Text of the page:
- Employees who are on sick leave or self-isolating should receive Statutory Sick Pay (SSP) but can be furloughed thereafter. A sick or self-isolating employee, who would otherwise be furloughed, therefore has an incentive to report as fit even when they are not. Neither the previous nor the updated government guidance deals with the position where a furloughed employee becomes sick or self-isolates during a period of furlough. This indicates that the government expects the employee to be on SSP and therefore not eligible for the 80% salary subsidy under the Scheme.
- An employer can reclaim 80% of compulsory commission (presumably meaning contractual) back from HMRC, as well as basic salary. However, as furloughed employees cannot work during a period of furlough, the reference to compulsory commission must be in reference to commission from past sales. Discretionary commission and bonuses are excluded from the wage cost calculation.
- In a change from the previous guidance, employers can reclaim 80% of fees from HMRC. This may be relevant for office holders.
- Employees who are employed by an individual e.g. nannies can be furloughed, provided that the employer pays them through PAYE and they were on the payroll on or before 28 February 2020.
- The previous guidance set out that the normal rules regarding Statutory Maternity Pay (SMP) (or equivalent) applied and eligible employees would continue to receive up to 39 weeks of statutory pay when furloughed. The new guidance reiterates that employers may claim enhanced contractual pay for furloughed employees who qualify for maternity pay, adoption pay, paternity pay or shared parental pay.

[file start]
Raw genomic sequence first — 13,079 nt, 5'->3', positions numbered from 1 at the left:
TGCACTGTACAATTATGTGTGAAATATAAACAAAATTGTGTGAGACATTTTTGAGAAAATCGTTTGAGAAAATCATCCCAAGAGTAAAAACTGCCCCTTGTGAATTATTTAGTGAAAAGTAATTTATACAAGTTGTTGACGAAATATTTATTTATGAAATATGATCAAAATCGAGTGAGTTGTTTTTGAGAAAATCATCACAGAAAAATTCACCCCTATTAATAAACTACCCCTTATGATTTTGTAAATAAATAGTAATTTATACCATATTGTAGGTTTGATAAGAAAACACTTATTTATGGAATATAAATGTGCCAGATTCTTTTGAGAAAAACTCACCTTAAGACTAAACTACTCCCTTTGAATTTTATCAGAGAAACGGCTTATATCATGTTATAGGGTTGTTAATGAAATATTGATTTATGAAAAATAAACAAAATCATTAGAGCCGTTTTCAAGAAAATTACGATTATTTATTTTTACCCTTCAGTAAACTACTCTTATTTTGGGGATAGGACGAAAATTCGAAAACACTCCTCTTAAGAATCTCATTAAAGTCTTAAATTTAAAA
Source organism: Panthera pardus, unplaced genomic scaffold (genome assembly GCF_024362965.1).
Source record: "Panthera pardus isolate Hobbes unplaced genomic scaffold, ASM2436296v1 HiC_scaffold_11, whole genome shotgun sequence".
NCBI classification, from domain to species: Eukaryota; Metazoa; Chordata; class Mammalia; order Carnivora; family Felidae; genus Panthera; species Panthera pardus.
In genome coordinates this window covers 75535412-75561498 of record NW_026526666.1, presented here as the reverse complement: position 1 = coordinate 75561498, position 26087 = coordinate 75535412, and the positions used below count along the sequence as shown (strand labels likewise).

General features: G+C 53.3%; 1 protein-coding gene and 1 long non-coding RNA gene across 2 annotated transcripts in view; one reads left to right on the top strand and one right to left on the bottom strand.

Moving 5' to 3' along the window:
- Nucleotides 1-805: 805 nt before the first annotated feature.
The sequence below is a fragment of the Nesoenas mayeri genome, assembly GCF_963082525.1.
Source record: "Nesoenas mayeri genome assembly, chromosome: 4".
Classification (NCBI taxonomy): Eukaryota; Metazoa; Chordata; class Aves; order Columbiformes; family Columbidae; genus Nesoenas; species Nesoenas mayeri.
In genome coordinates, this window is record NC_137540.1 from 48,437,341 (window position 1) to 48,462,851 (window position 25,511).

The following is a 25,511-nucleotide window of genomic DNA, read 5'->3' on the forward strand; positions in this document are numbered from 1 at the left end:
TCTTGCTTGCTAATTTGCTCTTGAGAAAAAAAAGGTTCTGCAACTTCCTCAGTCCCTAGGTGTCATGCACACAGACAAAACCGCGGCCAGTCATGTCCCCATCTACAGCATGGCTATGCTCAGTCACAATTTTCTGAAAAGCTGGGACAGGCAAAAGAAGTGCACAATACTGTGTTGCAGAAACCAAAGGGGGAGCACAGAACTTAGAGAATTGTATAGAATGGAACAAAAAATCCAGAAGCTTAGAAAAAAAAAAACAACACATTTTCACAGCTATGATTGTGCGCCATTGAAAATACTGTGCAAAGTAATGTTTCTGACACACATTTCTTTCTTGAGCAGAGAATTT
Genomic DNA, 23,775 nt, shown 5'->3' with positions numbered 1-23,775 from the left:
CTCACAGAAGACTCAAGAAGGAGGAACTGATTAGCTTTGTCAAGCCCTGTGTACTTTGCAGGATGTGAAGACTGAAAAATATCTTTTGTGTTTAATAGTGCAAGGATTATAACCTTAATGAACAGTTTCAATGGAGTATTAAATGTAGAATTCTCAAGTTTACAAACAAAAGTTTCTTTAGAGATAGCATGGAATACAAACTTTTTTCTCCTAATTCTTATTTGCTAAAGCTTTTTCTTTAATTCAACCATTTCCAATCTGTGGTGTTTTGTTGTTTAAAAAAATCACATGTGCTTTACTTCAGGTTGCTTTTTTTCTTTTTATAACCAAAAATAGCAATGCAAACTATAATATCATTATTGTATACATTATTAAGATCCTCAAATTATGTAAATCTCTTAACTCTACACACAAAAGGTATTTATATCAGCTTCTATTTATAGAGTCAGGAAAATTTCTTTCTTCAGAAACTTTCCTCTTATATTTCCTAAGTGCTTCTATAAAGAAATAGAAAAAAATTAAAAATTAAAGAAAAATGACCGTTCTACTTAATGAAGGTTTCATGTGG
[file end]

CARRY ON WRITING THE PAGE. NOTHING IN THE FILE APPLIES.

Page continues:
The guidance is silent on whether an employee would have to bring their maternity leave to an end and be placed on furlough for an employer to be able to claim these wage costs, or whether they can be furloughed while on maternity leave.
Where an employee is receiving the flat rate of SMP, or no maternity pay, they may want to request to be furloughed, allowing them to receive 80% of their wages (up to £2,500 per month). However, it is unclear from the guidance if an employee can remain on maternity leave while they are furloughed or if they can return to maternity leave after a period of furlough. In the event an employee ended their maternity leave to be furloughed, they may not have the right to go back on maternity leave at the end of the period of furlough leave and may be required to start work immediately. Further clarification is required from the government.
While the new guidance provides helpful clarification, it still does not represent actual law and there are a variety of issues which it still does not deal with. For example, whether those employees who transferred under TUPE on or after 28 February 2020 can be furloughed and how holiday and pay for holiday should be treated.
In respect of TUPE, we understand that separately the Treasury have now indicated that the Scheme will apply to those transferred under TUPE under TUPE after 28 February 2020 but this has not yet been reflected in updated guidance.
We eagerly await updated guidance dealing with outstanding issues, as well of course, the Regulations which will underpin the Scheme. We will provide further updates as new information becomes available.
Please note that the above information is based on our best understanding of the government guidance issued on 4 April 2020. It does not constitute advice. Advice should be sought to address specific circumstances, and please do not hesitate to contact us with your queries.